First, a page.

Cooking is all about trial and error. Professional chefs learn kitchen rules of thumb the hard way: whether being shouted at, burnt, cut or reduced to sweat-drenched wrecks drowning in tickets, they learn never to make the same mistake twice and all that suffering makes them better chefs in the long run, hopefully.
The chefs of Reddit were aksed to share some of the unwritten rules they’ve learnt over years in hot, frenetic kitchens. See their cooking commandments below, which can be applied to both professional and home kitchens:
Chefs share 17 cooking commandments
Wear shoes. Dropping a chef knife blade down or a boiling pot of noodles on your bare feet is no good.
Clean up as you go.
Stoves come equipped with low and medium settings for a reason.
Use weight whenever possible. One cup of flour is not always the same as one cup of flour, but 300g of flour is always 300g of flour.
Seafood. When you think it’s done you overcooked it.
Great cooking is a three-legged stool: part quality ingredients, part recipe, part technique. If you can accomplish all three your dish will be successful.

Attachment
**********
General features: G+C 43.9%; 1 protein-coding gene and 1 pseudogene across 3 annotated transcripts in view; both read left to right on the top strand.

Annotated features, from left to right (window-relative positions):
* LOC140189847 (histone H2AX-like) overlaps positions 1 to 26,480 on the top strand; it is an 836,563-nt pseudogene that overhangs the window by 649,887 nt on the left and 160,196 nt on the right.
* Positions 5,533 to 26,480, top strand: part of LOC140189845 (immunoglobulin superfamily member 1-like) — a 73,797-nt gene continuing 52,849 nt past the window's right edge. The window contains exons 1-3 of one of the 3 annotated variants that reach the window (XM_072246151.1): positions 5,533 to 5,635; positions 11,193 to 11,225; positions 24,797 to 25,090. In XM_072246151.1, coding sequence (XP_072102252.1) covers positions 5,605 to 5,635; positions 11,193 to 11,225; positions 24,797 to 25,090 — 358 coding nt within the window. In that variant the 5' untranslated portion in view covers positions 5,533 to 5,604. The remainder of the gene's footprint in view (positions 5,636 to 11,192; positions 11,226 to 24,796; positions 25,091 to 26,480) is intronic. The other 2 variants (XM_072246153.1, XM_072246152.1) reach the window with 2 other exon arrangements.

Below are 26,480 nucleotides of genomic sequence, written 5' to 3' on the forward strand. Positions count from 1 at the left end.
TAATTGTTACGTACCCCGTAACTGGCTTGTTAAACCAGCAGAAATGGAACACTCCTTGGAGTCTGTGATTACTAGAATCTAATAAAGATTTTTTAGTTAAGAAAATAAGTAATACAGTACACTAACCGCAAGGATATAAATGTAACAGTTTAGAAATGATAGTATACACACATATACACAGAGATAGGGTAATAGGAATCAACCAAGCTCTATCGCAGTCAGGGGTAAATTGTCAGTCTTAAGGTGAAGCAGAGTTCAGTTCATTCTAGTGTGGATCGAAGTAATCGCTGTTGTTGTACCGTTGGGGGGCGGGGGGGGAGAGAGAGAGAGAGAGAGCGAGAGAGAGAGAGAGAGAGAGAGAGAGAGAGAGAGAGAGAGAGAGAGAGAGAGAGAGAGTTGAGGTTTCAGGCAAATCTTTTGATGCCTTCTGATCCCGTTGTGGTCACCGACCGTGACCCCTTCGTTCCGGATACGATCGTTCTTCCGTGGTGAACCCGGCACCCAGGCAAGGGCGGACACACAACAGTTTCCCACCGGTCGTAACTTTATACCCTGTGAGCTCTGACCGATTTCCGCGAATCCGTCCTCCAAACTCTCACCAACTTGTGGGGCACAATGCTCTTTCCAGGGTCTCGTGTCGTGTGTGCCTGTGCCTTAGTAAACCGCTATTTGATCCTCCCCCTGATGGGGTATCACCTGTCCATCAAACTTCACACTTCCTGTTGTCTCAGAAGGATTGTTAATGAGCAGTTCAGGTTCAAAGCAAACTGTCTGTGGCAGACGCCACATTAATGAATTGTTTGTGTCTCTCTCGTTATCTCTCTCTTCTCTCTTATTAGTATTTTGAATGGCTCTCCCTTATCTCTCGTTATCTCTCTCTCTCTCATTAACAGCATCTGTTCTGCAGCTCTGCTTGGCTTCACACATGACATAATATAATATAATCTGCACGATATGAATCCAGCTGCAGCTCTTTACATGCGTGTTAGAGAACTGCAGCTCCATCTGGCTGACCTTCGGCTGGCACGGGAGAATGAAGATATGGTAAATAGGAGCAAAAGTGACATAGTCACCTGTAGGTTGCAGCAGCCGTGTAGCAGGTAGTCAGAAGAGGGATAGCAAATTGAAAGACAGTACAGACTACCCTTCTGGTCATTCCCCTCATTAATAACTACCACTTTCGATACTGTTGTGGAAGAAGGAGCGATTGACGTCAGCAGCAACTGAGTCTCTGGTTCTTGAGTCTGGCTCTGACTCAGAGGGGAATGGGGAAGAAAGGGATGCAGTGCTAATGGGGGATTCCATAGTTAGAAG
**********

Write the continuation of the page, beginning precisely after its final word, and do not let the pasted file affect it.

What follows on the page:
Taste. Your. Food.
Don't be afraid of fat/sugar/salt, etc. because they're "unhealthy." That's the flavour. Unless you have a dietary restriction, just don't overeat and you'll be fine.
A dull blade is more dangerous than a sharp blade.
Master cooking eggs. If you can master cooking eggs, you can cook anything. They're versatile, complicated, and a great way to practice your technique.
Cooking is 90% prep, 10% execution. By time you're ready to start cooking, pretty much everything should be laid out for you in the order and fashion that you want to use it.
You can always add ingredients, but you can rarely ever take them away.
More cooking etiquette than cooking, but: always trial recipes before cooking them for others. You never know what kinks you'll need to work out.
Just add more butter.
Continue to learn; don't be afraid to make a mistake.
The only thing that should be cooked well done is chicken.
Never fry naked.